The next stop landed us just northeast of Manhattan in Chestnut Ridge, NJ, at LeCroy Corporation, who manufactures oscilloscopes.  Another challenge, since most of the work is done inside, under flourescents, on-screen.  But Kathy Woods and the rest of the team there made our job easy.

We stayed in Manhattan and got some good shots of the business between the work (commuters, people walking around downtown, Wall Street, Grand Central, etc.)  Even saw Russell Brand in his underwear (they were filming “Arthur.”) …More to come…

A thousand words

Never again will I have to explain what it is I like about downtown Austin.

The real spirit of Christmas

Now that my kids are 6 and 4, I’ve begun to try to sell them on the very real fact that giving really is better than getting.  I’m reminded of this all the time, but especially around Christmas.  This belief may not hold true for some of you, and it certainly doesn’t for a six year-old with a bunch of friends who talk about nothing but what they’ve got and what they’re getting.  I get it.  I used to be one.  But, I suppose the older I get, the more this matters.  My father, pictured here a couple of years ago with my daughter, embodies the spirit of giving more than anyone I know.

We’ve all got issues with family, and lots of times those issues get in the way of spending holiday time together.  My family is definitely not immune to such issues, but we get by okay.  But this Christmas, I realized one special trait about my father.  He is a giver.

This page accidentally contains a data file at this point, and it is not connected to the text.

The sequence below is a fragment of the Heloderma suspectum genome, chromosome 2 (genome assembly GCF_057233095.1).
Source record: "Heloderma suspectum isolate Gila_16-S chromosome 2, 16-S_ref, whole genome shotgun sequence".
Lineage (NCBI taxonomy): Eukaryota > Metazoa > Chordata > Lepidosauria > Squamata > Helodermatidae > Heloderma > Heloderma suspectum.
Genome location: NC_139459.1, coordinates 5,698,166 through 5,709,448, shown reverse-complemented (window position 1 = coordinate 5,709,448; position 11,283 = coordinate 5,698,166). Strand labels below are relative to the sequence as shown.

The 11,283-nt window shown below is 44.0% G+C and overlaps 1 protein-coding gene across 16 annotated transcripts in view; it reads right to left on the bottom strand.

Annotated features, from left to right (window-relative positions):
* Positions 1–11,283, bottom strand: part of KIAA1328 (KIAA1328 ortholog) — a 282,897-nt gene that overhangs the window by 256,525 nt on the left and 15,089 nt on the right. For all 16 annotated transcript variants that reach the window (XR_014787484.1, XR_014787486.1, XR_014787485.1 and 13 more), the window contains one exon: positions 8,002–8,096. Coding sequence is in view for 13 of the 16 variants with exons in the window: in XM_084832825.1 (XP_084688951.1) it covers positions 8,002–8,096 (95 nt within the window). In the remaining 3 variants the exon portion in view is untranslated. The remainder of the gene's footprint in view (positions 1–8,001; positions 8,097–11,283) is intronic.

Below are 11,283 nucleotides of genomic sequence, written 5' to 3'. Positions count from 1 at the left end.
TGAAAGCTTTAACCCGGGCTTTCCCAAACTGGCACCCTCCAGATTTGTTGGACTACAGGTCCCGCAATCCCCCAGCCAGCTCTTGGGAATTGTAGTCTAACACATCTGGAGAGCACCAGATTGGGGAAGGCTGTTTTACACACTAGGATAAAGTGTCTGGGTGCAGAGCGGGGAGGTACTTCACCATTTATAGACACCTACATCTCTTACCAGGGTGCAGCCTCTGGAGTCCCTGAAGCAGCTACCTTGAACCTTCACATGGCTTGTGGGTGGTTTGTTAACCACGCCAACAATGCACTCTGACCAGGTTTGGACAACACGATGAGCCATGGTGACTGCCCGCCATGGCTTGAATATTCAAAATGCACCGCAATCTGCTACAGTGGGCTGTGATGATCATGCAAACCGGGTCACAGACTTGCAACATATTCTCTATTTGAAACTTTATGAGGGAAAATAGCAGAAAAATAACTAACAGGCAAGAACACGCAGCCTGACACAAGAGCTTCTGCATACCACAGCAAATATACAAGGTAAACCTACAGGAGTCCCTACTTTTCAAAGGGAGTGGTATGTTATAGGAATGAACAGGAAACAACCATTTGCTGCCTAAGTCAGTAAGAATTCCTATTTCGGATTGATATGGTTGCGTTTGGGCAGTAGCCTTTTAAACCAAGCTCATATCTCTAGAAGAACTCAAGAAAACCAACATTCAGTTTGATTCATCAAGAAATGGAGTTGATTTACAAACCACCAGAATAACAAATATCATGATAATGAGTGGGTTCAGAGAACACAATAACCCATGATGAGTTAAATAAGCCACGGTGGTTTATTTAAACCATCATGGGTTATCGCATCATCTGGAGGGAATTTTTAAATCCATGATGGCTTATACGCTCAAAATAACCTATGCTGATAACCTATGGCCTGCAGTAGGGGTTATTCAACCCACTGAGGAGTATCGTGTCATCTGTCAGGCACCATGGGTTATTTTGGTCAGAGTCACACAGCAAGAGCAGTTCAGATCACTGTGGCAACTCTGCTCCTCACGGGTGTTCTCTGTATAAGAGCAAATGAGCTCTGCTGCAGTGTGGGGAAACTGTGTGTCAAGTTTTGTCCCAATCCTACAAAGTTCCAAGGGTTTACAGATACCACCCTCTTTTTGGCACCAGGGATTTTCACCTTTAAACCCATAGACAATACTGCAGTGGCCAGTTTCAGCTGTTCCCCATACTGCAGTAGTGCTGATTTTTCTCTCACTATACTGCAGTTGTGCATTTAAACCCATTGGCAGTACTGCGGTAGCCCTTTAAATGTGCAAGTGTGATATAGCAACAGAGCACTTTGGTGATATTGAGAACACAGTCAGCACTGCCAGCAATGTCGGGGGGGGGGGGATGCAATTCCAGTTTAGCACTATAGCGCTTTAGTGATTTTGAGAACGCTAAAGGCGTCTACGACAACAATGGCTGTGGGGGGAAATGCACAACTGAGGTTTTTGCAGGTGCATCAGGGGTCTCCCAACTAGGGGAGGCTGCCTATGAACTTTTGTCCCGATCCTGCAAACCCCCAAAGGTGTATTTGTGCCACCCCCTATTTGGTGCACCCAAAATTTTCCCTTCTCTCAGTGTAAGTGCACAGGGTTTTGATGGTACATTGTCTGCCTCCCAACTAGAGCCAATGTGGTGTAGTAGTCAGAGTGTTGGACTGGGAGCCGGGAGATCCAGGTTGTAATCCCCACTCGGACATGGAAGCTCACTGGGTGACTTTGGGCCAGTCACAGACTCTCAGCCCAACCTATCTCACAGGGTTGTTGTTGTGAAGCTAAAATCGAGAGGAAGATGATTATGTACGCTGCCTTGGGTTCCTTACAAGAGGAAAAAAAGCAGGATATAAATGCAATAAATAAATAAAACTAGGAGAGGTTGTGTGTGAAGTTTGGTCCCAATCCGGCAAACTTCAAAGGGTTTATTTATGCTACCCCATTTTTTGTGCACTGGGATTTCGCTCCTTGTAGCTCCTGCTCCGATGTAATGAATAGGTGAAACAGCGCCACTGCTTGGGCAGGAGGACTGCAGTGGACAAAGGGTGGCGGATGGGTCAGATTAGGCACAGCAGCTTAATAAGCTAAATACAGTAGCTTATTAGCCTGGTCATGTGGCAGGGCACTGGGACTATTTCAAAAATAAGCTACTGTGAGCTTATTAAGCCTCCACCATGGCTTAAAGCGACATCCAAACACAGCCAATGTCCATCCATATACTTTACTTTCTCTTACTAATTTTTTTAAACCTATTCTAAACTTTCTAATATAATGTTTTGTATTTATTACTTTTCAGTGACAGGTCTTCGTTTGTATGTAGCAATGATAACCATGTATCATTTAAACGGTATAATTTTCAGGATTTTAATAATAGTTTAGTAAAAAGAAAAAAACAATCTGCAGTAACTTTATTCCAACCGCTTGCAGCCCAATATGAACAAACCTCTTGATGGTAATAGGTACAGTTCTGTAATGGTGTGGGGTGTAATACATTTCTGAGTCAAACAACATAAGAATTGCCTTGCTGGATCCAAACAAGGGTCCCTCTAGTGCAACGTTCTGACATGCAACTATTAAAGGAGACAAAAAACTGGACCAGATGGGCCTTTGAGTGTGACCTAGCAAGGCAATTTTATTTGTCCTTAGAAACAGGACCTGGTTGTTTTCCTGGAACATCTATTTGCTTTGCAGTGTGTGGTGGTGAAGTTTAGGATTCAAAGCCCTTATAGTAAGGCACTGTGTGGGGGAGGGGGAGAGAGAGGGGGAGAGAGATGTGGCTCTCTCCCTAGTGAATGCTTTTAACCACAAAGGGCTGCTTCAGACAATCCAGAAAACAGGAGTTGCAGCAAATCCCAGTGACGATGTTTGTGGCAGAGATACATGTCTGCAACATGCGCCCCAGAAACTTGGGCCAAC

For the last few holidays (Thanksgiving and/or Christmas), my wife and I have had problems traveling to my hometown to celebrate with my side of the family.  Her side of the family gathers for Christmas, but Thanksgiving isn’t as big a deal.  Both are big deals on my side.  Coat and tie, silver and linen, waiters, the whole Southern bit.  It’s a show more than anything else, but it’s a family ritual, and its meaning and lineage have been burned into me so much that I now crave it.  Nothing against Luby’s, but if I never have to dig those disgusting side dishes out of cardboard containers again, I’ll be just fine.

Last Christmas, when we couldn’t make it to Thanksgiving, my father told me to “stay in Austin with your family this Christmas.  The kids will get to wake up and open their gifts at home, and y’all can come see us sometime after New Year’s, when things sort of quiet down.”  We did just that, and it was the best Christmas I can remember.  Watching my kids make cookies for Santa, fake being nice to each other, want to go to bed at 5pm on Christmas Eve and waking up at 2am and begging for three hours to go out to the living room and me finally caving and trying to video the whole thing on two hours’ sleep.  It was all more than I’d hoped for.